Supreme Court rejects new growth hearing

The Nevada Supreme Court has rejected the latest attempt by developers to throw out Douglas County's Sustainable Growth Initiative.

Syncon Homes asked the high court to reconsider its earlier ruling that Douglas voters had the right to put strict limits on new development. Syncon lawyers argued the ruling was invalid because less than four justices concurred in the opinion. But the high court ruled only a majority concurrence is required.

"Rehearing denied," stated the order issued late Monday.

Douglas County, the Douglas County Building Association and a host of developers are trying to get the voter-approved cap of 280 new homes per year thrown out. Developers say that would put them out of business and District Judges David Gamble and Michael Gibbons have both ruled in their favor.

But the high court unanimously held voters have the right to impose zoning and development policy. They said unlike the Fuji Park initiative and the attempt to get Reno voters to block the train trench project, SGI sought to establish a countywide policy. Fuji Park and the train trench votes were both tossed out by the court because they attempted to impose a specific administrative decision. The ruling stated that administrative decisions are not proper subjects for initiative petitions but that policy is.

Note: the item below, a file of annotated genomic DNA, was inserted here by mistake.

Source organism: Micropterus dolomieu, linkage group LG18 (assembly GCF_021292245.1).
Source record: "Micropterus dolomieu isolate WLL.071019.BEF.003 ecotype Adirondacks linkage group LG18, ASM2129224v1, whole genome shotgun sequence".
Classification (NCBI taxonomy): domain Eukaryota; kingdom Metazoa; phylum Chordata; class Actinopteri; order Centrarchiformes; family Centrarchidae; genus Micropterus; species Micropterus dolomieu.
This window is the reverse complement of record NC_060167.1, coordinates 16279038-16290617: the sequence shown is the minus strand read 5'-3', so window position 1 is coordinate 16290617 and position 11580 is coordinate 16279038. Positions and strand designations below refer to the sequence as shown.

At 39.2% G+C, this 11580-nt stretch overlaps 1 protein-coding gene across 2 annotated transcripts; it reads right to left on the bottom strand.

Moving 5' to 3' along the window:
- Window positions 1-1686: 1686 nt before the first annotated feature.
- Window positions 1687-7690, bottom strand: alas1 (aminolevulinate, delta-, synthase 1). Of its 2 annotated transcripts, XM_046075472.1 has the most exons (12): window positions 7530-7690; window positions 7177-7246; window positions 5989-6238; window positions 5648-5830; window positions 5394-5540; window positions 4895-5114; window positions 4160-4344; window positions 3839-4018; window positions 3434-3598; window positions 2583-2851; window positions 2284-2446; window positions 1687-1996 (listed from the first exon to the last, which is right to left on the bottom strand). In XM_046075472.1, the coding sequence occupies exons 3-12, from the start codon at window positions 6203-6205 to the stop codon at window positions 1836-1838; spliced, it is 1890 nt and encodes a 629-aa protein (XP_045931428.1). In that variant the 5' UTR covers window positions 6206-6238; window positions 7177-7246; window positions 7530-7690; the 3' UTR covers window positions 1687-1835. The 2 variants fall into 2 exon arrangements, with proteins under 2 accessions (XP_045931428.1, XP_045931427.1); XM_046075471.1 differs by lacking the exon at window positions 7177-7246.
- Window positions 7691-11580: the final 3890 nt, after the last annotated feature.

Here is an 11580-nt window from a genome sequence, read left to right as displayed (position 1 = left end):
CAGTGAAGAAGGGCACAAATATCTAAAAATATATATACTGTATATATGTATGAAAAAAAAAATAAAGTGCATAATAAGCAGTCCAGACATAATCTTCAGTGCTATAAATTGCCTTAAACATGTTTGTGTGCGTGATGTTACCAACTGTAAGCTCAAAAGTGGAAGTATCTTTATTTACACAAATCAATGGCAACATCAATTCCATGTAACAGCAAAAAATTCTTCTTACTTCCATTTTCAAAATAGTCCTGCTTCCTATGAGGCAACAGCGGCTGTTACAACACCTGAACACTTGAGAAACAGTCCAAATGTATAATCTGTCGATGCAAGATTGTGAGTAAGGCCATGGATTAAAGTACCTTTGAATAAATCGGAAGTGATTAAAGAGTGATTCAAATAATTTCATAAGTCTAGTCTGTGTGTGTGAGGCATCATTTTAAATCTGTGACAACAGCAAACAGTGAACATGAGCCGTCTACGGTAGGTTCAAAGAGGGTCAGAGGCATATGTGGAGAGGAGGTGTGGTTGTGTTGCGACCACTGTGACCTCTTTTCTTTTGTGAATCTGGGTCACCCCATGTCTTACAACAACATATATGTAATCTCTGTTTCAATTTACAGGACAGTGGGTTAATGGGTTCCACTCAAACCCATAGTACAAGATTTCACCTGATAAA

The court ruled Douglas County citizens have the right to put measures on the ballot which change policy for the county.

"Our decision in Sustainable Growth properly announced the court's judgment and Syncon's assertion is without merit," the order concluded.

It was signed by five members of the court participating in the case including Senior Justice Miriam Shearing. Justices Jim Hardesty, Bill Maupin and Mark Gibbons - whose brother handled the case in Douglas County - did not participate in the ruling.


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